Fast Take: Hamilton

Playbill_from_the_original_Broadway_production_of_HamiltonEveryone is talking about Hamilton and rightly so. I’ve been listening to the cast recording continuously since it came out, and I bet you have, too. It’s endlessly delighting, incredibly moving, and maintains a strong sense of thematic unity throughout every musical number.

What’s most intriguing to me about this musical is that it practically proves my entire doctoral thesis! In “This is Harlem Speaking Now”: The Cultural Politics of Vernacular and Twentieth Century African American Agitprop Theatre, I argue that the inclusion of African American Vernacular English (AAVE, also known as Ebonics) in plays by Black writers constitutes a political act, which then allows me to analyze the work of 20th century Black playwrights as agitptop drama.

Because Black speech was and is so often maligned, by writing dialogue in AAVE, playwrights are centering Black speech as important and valuable, rather than marginal. In Hamilton, Lin-Manuel Miranda makes a similar move, by writing dialogue for the Founders and other characters that incorporates hip-hop vocabulary, AAVE, and street slang alongside traditional/historical dialogue.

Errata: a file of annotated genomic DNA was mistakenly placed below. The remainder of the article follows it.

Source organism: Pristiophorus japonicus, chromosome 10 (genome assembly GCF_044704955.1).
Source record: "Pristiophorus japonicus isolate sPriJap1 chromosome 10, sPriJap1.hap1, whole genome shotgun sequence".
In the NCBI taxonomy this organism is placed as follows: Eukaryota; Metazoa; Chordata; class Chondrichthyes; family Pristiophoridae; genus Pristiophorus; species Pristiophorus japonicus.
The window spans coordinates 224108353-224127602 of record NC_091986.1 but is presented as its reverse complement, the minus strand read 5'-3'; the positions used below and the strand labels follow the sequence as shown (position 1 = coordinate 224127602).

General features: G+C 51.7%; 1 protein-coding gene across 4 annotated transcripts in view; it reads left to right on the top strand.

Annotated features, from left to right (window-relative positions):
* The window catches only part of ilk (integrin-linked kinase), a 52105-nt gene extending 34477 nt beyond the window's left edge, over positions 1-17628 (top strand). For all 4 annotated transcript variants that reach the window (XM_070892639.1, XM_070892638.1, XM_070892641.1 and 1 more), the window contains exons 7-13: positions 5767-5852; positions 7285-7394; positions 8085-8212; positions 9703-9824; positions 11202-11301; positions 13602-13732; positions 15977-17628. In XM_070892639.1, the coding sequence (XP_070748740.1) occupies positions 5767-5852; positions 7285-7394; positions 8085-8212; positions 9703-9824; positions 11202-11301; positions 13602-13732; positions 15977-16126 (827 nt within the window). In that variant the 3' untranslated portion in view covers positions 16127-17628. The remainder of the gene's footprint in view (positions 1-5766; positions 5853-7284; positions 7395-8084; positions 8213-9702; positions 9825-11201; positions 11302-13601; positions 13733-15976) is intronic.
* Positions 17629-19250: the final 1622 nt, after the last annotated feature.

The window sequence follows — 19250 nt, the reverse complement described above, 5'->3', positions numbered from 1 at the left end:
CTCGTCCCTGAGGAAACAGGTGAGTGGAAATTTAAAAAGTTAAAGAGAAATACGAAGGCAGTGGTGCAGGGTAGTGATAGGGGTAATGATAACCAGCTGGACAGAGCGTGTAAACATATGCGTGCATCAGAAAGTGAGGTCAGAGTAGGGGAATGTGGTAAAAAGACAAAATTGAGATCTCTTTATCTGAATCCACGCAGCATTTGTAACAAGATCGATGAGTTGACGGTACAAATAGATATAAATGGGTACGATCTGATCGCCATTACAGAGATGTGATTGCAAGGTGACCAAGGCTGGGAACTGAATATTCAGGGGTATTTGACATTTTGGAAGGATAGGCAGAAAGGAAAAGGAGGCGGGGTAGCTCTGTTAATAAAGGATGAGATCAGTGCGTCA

Along with the vernacular inspired book, the cast itself is notably diverse, with persons of color making up nearly the entire company. Thus, a play about America’s history becomes enthusiastically inclusive, upending the historically white narratives by portraying noted enslaver Thomas Jefferson, for example, as a Black man. That, in itself, is a political act as well.

Hamilton’s wild success is a testament not only to Miranda’s talent, the company’s skill, and savvy marketing, but also to the power of its diversity. It seems that a play need not feature mainly white folk in order to be popular. Hollywood should probably take a few notes.

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